Orbit and Rotation of Jupiter
The only planet whose center of mass in relation to the Sun lies outside the volume of the Sun is Jupiter. The mean distance from the Sun to Jupiter is 778,000,000 kilometers. It takes Jupiter 11.86 years to orbit around the Sun, so a typical year on Jupiter is 11.86 Earth years. This forms a 5:2 orbital resonance with Saturn because it is 2/5 the orbital period of the planet. Jupiter‘s elliptical orbit is inclined 1.31 degrees The elliptical orbit of Jupiter is inclined 1.31° compared to Earth. Jupiter’s eccentricity is 0.048.
Because of this the distance between Jupiter and the Sun differs by around 75,000,000 km between its perihelion and aphelion. The perihelion is the nearest point and the aphelion is the farthest point of the planet when on the orbital path.
Jupiter’s axial tilt is small compared to its size. It is only 3.13 degrees. This is the reason why Jupiter has little seasonal changes when compared to that of Mars and Earth. Jupiter has the fastest rotation in all of the planets of the Solar System.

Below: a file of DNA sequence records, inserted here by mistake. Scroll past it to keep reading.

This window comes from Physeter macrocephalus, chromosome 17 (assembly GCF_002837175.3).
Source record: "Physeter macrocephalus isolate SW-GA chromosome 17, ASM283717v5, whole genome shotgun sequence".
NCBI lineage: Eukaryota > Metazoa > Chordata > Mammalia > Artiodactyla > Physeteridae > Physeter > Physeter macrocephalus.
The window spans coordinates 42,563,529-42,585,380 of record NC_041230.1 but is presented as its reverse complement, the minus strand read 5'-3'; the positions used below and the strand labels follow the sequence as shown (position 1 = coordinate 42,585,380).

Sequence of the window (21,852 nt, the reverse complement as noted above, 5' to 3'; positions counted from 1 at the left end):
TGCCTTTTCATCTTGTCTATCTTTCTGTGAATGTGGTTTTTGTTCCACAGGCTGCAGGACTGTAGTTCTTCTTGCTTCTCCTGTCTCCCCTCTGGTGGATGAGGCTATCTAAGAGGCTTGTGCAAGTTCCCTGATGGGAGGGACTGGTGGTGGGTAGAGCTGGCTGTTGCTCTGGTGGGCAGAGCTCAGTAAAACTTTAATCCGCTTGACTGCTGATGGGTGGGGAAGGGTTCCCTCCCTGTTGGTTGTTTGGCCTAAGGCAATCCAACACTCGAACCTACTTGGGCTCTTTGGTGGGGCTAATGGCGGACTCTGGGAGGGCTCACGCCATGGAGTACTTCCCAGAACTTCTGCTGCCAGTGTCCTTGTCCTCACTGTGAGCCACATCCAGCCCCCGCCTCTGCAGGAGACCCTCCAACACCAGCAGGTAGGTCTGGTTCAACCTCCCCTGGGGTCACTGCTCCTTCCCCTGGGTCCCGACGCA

It rotates on its axis at less than ten hours, so a basic day on Jupiter is less than 10 Earth days. This is the reason for the equatorial bulge that can be seen from the earth through telescope. The rotation of Jupiter requires centripetal acceleration. Jupiter is not a completely solid body and because of this the upper atmosphere does its own differential rotation. Its rotation is five minutes longer than its equatorial atmosphere.
There are three systems that are used as frames of reference when graphing the movements of the features of Jupiter’s atmosphere. These are Systems I, II, and III, which are the latitudes on Jupiter’s surface.
Jupiter: The Giant Planet